Editorials

A UNC victory – with an asterisk

UNC academic scandal explained

The University of North Carolina at Chapel Hill was extensively investigated by the NCAA for a system of fake classes taken by thousands of students, roughly half of them athletes, that spanned three decades.
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The University of North Carolina at Chapel Hill was extensively investigated by the NCAA for a system of fake classes taken by thousands of students, roughly half of them athletes, that spanned three decades.

Even as its football team struggles through a disappointing season, the campus of the University of North Carolina at Chapel Hill is hearing some echoes of cheers today as the NCAA, governing agency of college athletics, has ruled that it “could not conclude that the University of North Carolina violated NCAA academic rules” with years of phony paper classes of which athletes were a significant part.

In other words, the agency said UNC wins in its argument that because the classes included students other than athletes, the benefits of those classes were not primarily for athletes.

Students passing through the center of campus, the pit, shared their opinions about the report released Friday by the NCAA Committee on Infractions that did not sanction the institution with any penalties for a long-running scheme of bogus African

And thus, after years of investigations – including a $3 million one led by Washington attorney Kenneth Wainstein that found improper assistance with grades and classes that never met over 18 years for thousands of students, including athletes – the university will keep its championships and avoid penalties. (A member of one championship team said he was enrolled in but didn’t attend classes.)

Investigator Kenneth Wainstein describes a lack of oversight by UNC while outlining his investigation into academic issues and athletics. Wainstein was presenting his findings during a 2014 press conference held by UNC.

The NCAA did find two violations in its long-awaited findings, both directed at the lack of cooperation from Julius Nyang’oro, longtime chair of the Department of African and Afro-American Studies and his assistant, Deborah Crowder. That department was one found by Wainstein to have had “paper” classes that didn’t meet.

Of course, the university already took some action on its own, but beyond the NCAA focus were previous issues with football players and agents. And throughout these years of tumult around athletics – substantially reported on by The News & Observer’s Dan Kane – the university has circled its wagons and spent millions of dollars on attorneys and outside public relations help to manage a story that could easily have been addressed, from the beginning, with the openness and candor. That’s what this public university owed its constituents.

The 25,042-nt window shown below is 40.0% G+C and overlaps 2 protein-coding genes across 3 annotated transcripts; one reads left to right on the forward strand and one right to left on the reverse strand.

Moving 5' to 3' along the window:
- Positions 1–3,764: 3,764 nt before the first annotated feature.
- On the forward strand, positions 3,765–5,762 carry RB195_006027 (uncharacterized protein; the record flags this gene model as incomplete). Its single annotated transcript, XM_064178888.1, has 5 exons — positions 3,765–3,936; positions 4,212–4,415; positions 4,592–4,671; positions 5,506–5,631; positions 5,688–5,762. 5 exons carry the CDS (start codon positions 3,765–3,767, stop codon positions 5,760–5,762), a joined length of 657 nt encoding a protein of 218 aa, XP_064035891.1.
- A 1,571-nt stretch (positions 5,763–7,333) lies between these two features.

The university may have some relief now, but the taxpayers who support it, who own it, to whom all university officials report, have no reason to join the cheers. Under the judgment of the NCAA, a weak-willed governing body charged with protecting not just the integrity of sports but the billion-dollar enterprise that is college athletics, UNC-CH has come out well here.

But the emerging reports on alleged bribery involving some college coaches and agents and connections with the apparel companies that have rich contracts with individual coaches may yet yield a scandal of tremendous proportion (not involving the UNC system).

This is not to say or imply that anyone should be hoping for a scandal, or that the gentle treatment of UNC-Chapel Hill by the NCAA is a disappointment of some kind. But the university needs to demonstrate that it has learned from this experience, which has in some ways split the university community, with some professors saying the athletics program has been treated with kid gloves and multimillion-dollar salaries for some coaches and other spending on facilities sends the wrong message about the university’s priorities. Some boosters have countered that the entire scandal was the product of wishful thinking from the university’s rivals or the news media.

In fact, the university rested too long on its self-anointed pride in the “Carolina Way,” implying that its athletics program was a shining example of perfection and integrity. While there’s no question that people such as the late Dean Smith did indeed nurture a reputation of fair play and academic standards in the athletics program, continued diligence is important to avoid complacency – and problems.

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